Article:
New technology seeks to prevent mass shootings

New technology seeks to prevent mass shootings
AP Photo/Jae C. Hong

I will likely never be much of an early adopter when it comes to technology. I like to see it prove itself a bit before I jump on the bandwagon. Yet I’m genuinely intrigued by advances in all areas of tech.

But technology can’t solve everything. Are mass shootings one of those puzzles that technology is unable to prevent?

Well, some people don’t think so.

Arwari, who runs the university’s Neuro-Cognitive Kinesiology lab, told Yahoo News that his inspiration came “from seeing the situations like the Pulse Nightclub [shooting] … and even before that, the Bataclan [theater] in France,” referring to the 2016 shooting in Orlando in which 49 people were killed, and an attack in Paris in 2015 in which 90 people died.

With a graduate student, Luis Carlos Diaz, he has invented a device called the Lightguard system, which, when triggered, flashes a bright light that can disorient an assailant.

The Lightguard Security System can temporarily impair an attacker’s vision, rendering someone in its path functionally blind for about 10 to 20 seconds. The partial visual impairment may last up to a few minutes. Arwari has tested the device on himself.

“All you can think about is, ‘I need to get this out of my face.’ So, instinctually, you turn away, and you want to go in the other direction,” he said.

He compares the device to a flash-bang, also known as a stun grenade, often used by police, but said the Lightguard is safer, since flash-bangs can cause permanent hearing loss or severe burns. Lightguard also serves as an emergency trigger to alert police.

Now, that’s pretty interesting and I can see how it can be effective. I have concerns about its application during a mass shooting, but I think this could be something useful. If you’ve ever had a seriously bright light flashed in your eyes, you know this can be disorienting.

It could provide crucial seconds for people to escape and may make the mass shooter unable to really carry out his attack.

However, some are floating a concern that Lightguard could be used by mass shooters who are looking to disorient their victims. I get the concern, but I’m not sure how realistic that concern actually is. For example, flash-bangs are actually available on the civilian market. No mass shooter has used one of those that I’m aware of.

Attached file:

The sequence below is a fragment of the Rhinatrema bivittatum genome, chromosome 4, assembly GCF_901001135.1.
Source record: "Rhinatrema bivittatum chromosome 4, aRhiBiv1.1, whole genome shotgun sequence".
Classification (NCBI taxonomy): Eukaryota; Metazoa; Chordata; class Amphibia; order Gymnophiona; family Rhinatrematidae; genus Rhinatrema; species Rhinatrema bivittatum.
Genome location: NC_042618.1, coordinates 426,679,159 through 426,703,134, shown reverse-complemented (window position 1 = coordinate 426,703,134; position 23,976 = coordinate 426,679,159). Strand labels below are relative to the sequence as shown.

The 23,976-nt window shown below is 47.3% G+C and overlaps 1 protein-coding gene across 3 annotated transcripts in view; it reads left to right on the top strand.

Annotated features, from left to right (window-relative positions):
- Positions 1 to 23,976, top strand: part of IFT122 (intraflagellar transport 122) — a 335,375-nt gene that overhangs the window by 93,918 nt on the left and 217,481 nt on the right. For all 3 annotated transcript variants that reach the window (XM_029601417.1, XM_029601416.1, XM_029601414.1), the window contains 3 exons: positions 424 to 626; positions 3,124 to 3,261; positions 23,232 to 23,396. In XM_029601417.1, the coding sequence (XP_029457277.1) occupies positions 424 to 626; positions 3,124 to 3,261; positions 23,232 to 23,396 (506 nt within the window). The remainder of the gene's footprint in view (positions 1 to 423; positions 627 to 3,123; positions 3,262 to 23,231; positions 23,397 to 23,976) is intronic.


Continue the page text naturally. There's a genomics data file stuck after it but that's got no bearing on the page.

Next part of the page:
It seems like a non-issue, though it’s a concern.

The report also delves into one of our favorite topics: Smart guns.

Two companies have announced plans to release “smart guns,” which use fingerprint technology that allows only verified users to shoot.

In January, LodeStar Works unveiled its 9mm smart handgun for its shareholders and investors. SmartGunz, a Kansas company, says its own product is in beta testing with law enforcement. Both companies hope to have a product commercially available this year, which they say could help lower suicides, make lost or stolen guns useless and protect law enforcement if criminals grab their guns.

While most guns in mass killings are purchased legally, there are instances where a weapon was registered to someone else, such as the shooter’s parent or a straw purchaser.

“The more you’re able to separate somebody from a weapon, even temporarily, when they are at a heightened risk of crisis or of using it to harm themselves or others, the more likely you are to be able to de-escalate the situation and reduce the likelihood of harm,” Schildkraut said.

Now, the issues with smart guns are plentiful. We’ve talked about them previously and absolutely nothing has changed in my book. However, for the sake of argument, let’s say all the bugs are worked out, no one wants to mandate just smart guns, and they’re simply no different than any other firearm for purchase.

Could smart guns reduce mass shootings?


We’ve seen multiple instances of someone underage stealing a firearm in order to carry out a mass shooting. Assuming they didn’t have access coded into the gun for some reason, the inability to use that firearm would avert the killer from committing a mass shooting.

It doesn’t stop them from doing something else, but it will stop them from using that gun in such a shooting.

That might be all that instance needs.

However, unlike Lightguard, this technology isn’t as easy to apply universally. You’d have to have bought a smart gun at some point well before we get to the mass shooting stage. There are reasons someone might want to do just that, which is fine.

What I don’t hear anything about is trying to understand what drives someone to do something like this and how we can approach that from a preventative standpoint. That’s always omitted from these discussions, and that’s a shame.